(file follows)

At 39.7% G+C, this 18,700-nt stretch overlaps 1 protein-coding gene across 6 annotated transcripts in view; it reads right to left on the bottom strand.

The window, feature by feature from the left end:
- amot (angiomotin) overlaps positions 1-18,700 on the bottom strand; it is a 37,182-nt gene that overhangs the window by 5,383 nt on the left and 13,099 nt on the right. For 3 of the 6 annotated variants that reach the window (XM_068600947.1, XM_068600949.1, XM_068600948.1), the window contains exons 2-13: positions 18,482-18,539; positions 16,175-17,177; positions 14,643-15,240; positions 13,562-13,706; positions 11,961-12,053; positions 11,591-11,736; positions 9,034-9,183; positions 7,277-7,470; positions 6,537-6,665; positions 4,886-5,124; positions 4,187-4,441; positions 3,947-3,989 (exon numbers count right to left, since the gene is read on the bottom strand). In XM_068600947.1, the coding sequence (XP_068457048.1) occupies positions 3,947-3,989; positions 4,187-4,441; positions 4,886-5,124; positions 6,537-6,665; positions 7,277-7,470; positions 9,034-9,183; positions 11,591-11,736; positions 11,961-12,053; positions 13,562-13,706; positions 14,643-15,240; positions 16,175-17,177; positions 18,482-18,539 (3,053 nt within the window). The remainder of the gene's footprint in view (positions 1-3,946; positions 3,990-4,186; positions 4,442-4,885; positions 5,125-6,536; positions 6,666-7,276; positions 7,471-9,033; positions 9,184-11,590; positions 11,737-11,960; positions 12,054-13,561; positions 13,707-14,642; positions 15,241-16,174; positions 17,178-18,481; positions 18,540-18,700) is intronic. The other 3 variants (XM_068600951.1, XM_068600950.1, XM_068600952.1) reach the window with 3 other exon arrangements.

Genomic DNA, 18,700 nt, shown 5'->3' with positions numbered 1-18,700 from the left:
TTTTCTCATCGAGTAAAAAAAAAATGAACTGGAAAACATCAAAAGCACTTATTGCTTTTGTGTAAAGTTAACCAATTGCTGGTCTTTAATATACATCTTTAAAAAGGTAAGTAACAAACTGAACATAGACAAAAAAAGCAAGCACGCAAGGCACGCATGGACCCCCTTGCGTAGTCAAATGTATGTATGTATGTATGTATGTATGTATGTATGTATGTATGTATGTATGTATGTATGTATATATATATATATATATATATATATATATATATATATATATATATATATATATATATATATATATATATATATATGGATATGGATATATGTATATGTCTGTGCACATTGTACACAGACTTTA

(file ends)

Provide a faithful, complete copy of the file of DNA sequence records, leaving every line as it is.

At 39.7% G+C, this 18,700-nt stretch overlaps 1 protein-coding gene across 6 annotated transcripts in view; it reads right to left on the bottom strand.

The window, feature by feature from the left end:
- amot (angiomotin) overlaps positions 1-18,700 on the bottom strand; it is a 37,182-nt gene that overhangs the window by 5,383 nt on the left and 13,099 nt on the right. For 3 of the 6 annotated variants that reach the window (XM_068600947.1, XM_068600949.1, XM_068600948.1), the window contains exons 2-13: positions 18,482-18,539; positions 16,175-17,177; positions 14,643-15,240; positions 13,562-13,706; positions 11,961-12,053; positions 11,591-11,736; positions 9,034-9,183; positions 7,277-7,470; positions 6,537-6,665; positions 4,886-5,124; positions 4,187-4,441; positions 3,947-3,989 (exon numbers count right to left, since the gene is read on the bottom strand). In XM_068600947.1, the coding sequence (XP_068457048.1) occupies positions 3,947-3,989; positions 4,187-4,441; positions 4,886-5,124; positions 6,537-6,665; positions 7,277-7,470; positions 9,034-9,183; positions 11,591-11,736; positions 11,961-12,053; positions 13,562-13,706; positions 14,643-15,240; positions 16,175-17,177; positions 18,482-18,539 (3,053 nt within the window). The remainder of the gene's footprint in view (positions 1-3,946; positions 3,990-4,186; positions 4,442-4,885; positions 5,125-6,536; positions 6,666-7,276; positions 7,471-9,033; positions 9,184-11,590; positions 11,737-11,960; positions 12,054-13,561; positions 13,707-14,642; positions 15,241-16,174; positions 17,178-18,481; positions 18,540-18,700) is intronic. The other 3 variants (XM_068600951.1, XM_068600950.1, XM_068600952.1) reach the window with 3 other exon arrangements.

Genomic DNA, 18,700 nt, shown 5'->3' with positions numbered 1-18,700 from the left:
TTTTCTCATCGAGTAAAAAAAAAATGAACTGGAAAACATCAAAAGCACTTATTGCTTTTGTGTAAAGTTAACCAATTGCTGGTCTTTAATATACATCTTTAAAAAGGTAAGTAACAAACTGAACATAGACAAAAAAAGCAAGCACGCAAGGCACGCATGGACCCCCTTGCGTAGTCAAATGTATGTATGTATGTATGTATGTATGTATGTATGTATGTATGTATGTATGTATGTATGTATATATATATATATATATATATATATATATATATATATATATATATATATATATATATATATATATATATATATATGGATATGGATATATGTATATGTCTGTGCACATTGTACACAGACTTTA